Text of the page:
Written around October 2001

In “The Prince,” Niccolo Machiavelli’s view of governing a state was drastically different from that of his contemporaries, the humanists, of the late 1500s. In it, Machiavelli explained how a “Prince” or ruler should be the sole authority in determining the policies of the state. These polices, he instructed, must be designed to the benefit of the ruler, but only though benefiting the state. Machiavelli strongly promoted a secular society and felt morality was not necessary but in fact often stood in the way of an effectively governed principality.  Though in come cases Machiavelli’s suggestions seem harsh and immoral, one must remember that these views were derived from concern for then Italy’s unstable political condition. Continue Reading →

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The Post-Napster Decision

Hahahah – I wrote this in November of 2000. I guess the more things change the more they stay the same.

As I write this I am downloading three different versions of “Lightening Crashes,” a song by a group called Live. One is an acoustic version, one was recorded in concert, and the last was probably ripped off their second album. By the time I have finished writing, these selected versions, along with a queue of almost a hundred other music files, will be waiting on my desktop in a special folder marked “Greg’s MP3s”. Continue Reading →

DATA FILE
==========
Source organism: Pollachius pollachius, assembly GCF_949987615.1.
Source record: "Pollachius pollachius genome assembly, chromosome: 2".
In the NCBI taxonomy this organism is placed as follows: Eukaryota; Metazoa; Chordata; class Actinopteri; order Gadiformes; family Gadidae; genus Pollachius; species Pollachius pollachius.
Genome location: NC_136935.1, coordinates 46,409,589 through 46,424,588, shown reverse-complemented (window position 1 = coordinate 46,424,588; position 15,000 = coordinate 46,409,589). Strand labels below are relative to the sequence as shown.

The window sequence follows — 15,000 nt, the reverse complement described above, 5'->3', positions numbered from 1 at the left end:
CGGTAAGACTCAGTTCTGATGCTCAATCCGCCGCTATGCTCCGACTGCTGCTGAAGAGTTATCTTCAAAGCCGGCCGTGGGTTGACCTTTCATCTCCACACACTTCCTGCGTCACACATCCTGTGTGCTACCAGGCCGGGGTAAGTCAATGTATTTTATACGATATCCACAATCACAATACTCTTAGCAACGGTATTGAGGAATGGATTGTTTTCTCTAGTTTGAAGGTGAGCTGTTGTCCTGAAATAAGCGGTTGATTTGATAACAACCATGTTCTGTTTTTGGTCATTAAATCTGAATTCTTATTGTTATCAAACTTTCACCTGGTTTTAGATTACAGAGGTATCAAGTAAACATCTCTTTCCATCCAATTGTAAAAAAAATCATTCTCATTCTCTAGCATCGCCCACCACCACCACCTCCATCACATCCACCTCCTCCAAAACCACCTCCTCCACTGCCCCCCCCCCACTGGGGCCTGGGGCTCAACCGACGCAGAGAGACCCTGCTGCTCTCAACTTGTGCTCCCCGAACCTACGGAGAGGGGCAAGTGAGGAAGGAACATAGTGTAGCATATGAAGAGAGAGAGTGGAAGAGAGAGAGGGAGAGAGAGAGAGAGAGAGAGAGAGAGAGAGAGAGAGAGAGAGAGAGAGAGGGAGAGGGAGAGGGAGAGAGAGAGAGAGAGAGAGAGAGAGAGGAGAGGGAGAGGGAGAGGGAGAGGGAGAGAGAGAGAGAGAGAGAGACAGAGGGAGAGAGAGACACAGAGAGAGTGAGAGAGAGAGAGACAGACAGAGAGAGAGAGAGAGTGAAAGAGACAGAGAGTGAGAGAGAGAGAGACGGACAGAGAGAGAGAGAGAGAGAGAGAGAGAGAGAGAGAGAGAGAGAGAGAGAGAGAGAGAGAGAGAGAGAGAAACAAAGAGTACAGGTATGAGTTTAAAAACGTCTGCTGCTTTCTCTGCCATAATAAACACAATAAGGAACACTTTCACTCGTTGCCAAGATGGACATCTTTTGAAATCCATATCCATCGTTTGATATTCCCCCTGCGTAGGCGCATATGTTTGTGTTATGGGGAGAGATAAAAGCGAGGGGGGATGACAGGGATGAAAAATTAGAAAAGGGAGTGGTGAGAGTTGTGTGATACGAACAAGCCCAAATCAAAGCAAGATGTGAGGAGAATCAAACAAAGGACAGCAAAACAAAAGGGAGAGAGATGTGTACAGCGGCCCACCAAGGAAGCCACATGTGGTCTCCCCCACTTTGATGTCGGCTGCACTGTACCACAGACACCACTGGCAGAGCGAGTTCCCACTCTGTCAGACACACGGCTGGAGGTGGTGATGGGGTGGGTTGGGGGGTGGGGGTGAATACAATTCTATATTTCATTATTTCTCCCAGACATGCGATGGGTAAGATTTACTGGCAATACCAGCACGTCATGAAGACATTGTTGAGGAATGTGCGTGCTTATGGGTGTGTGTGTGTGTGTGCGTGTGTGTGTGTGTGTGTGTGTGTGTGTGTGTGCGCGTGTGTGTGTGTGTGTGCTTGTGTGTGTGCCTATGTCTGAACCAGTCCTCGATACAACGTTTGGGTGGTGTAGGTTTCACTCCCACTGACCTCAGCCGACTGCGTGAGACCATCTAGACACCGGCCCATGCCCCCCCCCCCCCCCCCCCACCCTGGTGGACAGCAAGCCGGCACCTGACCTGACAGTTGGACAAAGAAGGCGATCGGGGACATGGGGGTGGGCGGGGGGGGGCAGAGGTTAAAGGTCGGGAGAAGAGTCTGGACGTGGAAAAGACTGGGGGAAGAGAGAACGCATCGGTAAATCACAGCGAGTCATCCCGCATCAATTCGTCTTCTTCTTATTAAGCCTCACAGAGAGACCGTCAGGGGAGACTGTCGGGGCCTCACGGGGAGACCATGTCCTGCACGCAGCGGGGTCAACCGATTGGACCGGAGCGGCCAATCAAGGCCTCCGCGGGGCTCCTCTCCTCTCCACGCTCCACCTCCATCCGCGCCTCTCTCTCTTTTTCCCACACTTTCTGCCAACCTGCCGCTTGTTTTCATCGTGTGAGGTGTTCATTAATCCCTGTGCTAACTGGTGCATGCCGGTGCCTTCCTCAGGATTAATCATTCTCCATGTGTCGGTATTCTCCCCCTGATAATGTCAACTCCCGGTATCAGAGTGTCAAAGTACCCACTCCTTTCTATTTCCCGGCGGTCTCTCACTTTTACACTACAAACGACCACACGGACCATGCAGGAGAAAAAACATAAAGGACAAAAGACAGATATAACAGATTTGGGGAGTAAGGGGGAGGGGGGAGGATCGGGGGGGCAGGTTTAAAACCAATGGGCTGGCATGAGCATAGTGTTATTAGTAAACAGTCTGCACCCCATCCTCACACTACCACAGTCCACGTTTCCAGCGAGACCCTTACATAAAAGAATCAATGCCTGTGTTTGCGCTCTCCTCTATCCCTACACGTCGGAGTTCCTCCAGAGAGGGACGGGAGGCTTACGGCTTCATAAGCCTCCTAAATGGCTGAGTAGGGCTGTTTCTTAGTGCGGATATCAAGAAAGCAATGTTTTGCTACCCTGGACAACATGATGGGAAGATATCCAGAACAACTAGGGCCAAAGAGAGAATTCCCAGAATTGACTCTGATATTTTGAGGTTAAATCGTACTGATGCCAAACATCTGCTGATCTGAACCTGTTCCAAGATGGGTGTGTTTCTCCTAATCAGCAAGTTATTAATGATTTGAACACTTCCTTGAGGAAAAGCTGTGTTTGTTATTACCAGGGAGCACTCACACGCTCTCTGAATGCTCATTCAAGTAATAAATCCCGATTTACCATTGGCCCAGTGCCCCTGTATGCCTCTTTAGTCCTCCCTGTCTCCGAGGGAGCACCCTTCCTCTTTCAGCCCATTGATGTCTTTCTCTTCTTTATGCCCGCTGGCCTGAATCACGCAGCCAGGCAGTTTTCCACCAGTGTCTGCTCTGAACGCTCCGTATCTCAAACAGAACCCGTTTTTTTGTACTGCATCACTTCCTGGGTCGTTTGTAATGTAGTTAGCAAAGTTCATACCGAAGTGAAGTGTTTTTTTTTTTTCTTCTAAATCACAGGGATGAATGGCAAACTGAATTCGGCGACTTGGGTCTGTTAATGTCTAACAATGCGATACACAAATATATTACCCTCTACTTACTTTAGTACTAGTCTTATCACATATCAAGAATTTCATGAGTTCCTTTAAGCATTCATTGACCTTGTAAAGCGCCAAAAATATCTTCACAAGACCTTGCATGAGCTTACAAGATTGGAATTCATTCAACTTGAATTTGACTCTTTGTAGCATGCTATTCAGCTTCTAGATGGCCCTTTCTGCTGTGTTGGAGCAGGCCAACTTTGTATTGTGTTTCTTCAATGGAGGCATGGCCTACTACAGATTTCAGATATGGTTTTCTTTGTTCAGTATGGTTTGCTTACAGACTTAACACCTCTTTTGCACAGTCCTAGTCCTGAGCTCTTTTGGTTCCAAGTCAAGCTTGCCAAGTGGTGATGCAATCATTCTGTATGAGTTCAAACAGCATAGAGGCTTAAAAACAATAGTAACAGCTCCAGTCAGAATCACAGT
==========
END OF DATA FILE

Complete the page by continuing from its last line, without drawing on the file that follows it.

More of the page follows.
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Edgar Degas

Edgar Degas was one of the greatest artists of the impressionist movement. The movement’s beginnings are attributed to Manet, while the name “Impressionism” was derived from Claude Monet’s “Impression: Sunrise”. The movement’s leaders included Manet, Monet, Suerat, Cassat, Renoir and Degas. The artists all knew each other, spending their days talking, drinking and painting together. However, Degas did not fit nicely into the Impressionist definition. His style was not that of short dabs and dashes in an attempt to capture light. Instead he was lumped with the Impressionists because they shared the same philosophy: to move artistic expression towards modernism. Contrary to his “fellow” impressionists, Degas had never really wanted to be completely detached from the past, and his artistic challenge was always to build a link between the “old” and the “new”. Out of the group, Degas was the strangest. His contemporaries labeled him as eccentric and bizarre and made no efforts to gain any sympathy either from strangers or his critics. Continue Reading →